"He has rewarded me evil for good, and hatred for my love.
"Set thou a wicked man over him, and let Satan stand at his right hand.
"When he shall be judged, let him be condemned, and let his prayars become sin.
"Let his days be few and another take his office.
"Let the extortioner catch all that he hath, and let the strangers spoil his labour.
"Let there be none to extend mercy unto him.
"Let the iniquity of his fathers be remembered with the Lord, and let not the sin of his mother be blotted out."
The fiendish suggesters had made her open the Book at the hundred and ninth Psalm, that horrible appeal of the vindictive savage,—
"For I am poor and needy, and my heart is wounded within me.
"I am gone like a shadow when it declineth: I am tossed up and down like the locust."
Adela turned the sacred page rapidly, and suggested to the hot and fevered eyes,—
"The works of the Lord are great.
"He is honourable and glorious, and His righteousness endureth for ever.
"The Lord is gracious and full of compassion.
"He raiseth the poor out of the dust.
"Gracious is the Lord, and righteous: yea, our God is merciful.
"Oh give thanks unto the Lord, for He is good, because His mercy endureth for ever.
"Blessed is he whose transgression is forgiven, whose sin is covered."
"What can I believe, what shall I do?" moaned the poor, spirit-fought-over woman, as she flung herself on her knees again, turning the leaves over, as she thought, at random, seeking for a sign, yet guided by the light fingers of Adela.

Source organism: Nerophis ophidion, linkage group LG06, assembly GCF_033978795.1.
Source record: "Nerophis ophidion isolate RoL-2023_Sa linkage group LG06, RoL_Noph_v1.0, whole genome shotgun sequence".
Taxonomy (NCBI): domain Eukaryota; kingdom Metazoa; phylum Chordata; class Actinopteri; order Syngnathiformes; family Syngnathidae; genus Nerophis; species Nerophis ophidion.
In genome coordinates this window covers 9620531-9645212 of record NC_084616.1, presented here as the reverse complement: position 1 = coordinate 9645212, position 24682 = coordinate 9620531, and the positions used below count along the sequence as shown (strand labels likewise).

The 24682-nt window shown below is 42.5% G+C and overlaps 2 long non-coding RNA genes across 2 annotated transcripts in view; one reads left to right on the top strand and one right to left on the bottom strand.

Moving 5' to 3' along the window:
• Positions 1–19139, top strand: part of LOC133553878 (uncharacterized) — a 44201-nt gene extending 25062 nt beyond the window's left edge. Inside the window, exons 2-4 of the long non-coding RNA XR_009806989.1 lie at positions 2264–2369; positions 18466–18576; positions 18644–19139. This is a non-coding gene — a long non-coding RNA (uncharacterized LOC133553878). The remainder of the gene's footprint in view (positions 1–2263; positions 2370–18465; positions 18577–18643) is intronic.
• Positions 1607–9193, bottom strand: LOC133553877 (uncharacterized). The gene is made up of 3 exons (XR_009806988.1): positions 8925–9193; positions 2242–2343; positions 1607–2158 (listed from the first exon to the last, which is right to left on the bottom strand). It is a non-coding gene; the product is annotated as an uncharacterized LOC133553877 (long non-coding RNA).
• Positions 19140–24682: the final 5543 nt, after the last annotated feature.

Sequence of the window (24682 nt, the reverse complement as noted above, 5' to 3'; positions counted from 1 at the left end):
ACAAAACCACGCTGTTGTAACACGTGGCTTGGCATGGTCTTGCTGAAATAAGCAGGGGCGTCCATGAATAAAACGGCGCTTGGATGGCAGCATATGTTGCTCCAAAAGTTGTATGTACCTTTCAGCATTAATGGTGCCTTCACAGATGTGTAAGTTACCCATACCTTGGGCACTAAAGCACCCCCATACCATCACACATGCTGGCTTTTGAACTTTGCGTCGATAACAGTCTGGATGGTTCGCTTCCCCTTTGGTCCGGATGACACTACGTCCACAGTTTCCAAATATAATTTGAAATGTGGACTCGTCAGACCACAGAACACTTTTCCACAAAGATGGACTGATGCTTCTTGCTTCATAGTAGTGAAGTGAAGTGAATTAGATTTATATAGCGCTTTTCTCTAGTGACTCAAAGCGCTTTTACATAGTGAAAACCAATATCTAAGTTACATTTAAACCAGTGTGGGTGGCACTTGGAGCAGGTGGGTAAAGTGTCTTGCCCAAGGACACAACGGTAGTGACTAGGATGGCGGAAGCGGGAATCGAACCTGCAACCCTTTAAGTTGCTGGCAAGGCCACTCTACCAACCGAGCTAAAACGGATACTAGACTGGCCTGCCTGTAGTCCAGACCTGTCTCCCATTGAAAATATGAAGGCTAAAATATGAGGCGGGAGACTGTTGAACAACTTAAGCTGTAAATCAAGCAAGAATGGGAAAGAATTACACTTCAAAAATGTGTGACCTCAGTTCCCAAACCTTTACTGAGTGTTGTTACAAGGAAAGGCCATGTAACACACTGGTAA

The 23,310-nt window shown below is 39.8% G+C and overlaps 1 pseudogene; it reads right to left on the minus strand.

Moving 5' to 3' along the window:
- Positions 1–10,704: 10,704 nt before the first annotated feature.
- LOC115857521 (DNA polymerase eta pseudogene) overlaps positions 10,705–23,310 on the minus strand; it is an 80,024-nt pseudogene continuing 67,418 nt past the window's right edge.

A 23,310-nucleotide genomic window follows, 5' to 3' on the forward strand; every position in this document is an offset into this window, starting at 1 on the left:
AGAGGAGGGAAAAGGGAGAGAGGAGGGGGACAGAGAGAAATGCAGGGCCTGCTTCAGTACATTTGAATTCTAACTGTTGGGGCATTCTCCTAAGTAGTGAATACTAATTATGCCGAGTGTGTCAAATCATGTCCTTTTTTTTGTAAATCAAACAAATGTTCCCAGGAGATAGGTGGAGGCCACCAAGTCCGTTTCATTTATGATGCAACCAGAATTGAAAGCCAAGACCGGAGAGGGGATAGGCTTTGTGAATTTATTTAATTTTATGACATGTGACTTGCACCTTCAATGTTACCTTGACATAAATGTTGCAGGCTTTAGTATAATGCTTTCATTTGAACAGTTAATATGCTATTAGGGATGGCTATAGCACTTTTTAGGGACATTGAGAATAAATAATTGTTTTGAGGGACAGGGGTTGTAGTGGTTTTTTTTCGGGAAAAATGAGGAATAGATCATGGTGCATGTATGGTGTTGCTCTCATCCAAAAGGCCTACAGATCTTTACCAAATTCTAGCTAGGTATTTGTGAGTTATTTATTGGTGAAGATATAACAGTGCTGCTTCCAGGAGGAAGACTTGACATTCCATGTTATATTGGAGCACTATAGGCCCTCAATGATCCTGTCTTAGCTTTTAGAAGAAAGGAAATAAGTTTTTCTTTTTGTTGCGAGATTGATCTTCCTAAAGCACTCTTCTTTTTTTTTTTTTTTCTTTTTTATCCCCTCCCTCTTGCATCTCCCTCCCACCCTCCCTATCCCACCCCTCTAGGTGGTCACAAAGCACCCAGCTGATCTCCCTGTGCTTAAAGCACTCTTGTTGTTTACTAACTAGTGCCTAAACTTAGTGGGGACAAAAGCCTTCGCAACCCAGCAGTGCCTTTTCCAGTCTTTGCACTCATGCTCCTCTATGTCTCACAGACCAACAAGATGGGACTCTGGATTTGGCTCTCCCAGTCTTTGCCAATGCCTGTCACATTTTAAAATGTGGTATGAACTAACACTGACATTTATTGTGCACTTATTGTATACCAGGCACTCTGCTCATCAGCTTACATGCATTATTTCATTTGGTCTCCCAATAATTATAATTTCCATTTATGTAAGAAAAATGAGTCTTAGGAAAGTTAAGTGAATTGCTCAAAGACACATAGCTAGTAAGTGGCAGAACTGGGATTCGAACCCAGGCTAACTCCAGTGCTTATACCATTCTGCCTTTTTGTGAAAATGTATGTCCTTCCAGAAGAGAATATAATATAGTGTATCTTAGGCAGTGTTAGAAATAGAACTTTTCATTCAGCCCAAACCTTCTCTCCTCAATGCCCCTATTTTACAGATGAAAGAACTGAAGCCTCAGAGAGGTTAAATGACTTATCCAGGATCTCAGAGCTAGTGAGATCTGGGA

"Ye judge after the flesh, I judge no man.
"Judge not that ye be not judged.
"Blessed are the merciful: for they shall obtain mercy.
"Blessed are the peacemakers : for they shall be called the children of God.
"Agree with thine adversary quickly, while thou art in the way with him.
"Ye have heard that it hath been said, An eye for an eye and a tooth for a tooth.
"But I say unto you, That ye resist not evil, but whosoever smite thee on thy right cheek, turn to him the other also.
"Thou hast heard that it hath been said, Thou shall love thy neighbour and hate thine enemy. But I say unto you, Love your enemies, bless them that curse you, do good to them that hate you, and pray for them that despitefully use you."
As the woman read these words, the evil ones fell back from her for a time, while the cloud of darkness lifted for a little. Then Philip paused to take breath, while Adela murmured,—
"Oh, Philip, I am so weary; it seems so long, so hopeless."
As she moaned this the dark cloud of evil conceptions suddenly parted, as if cleft in two, and next instant Apollonius stood beside them.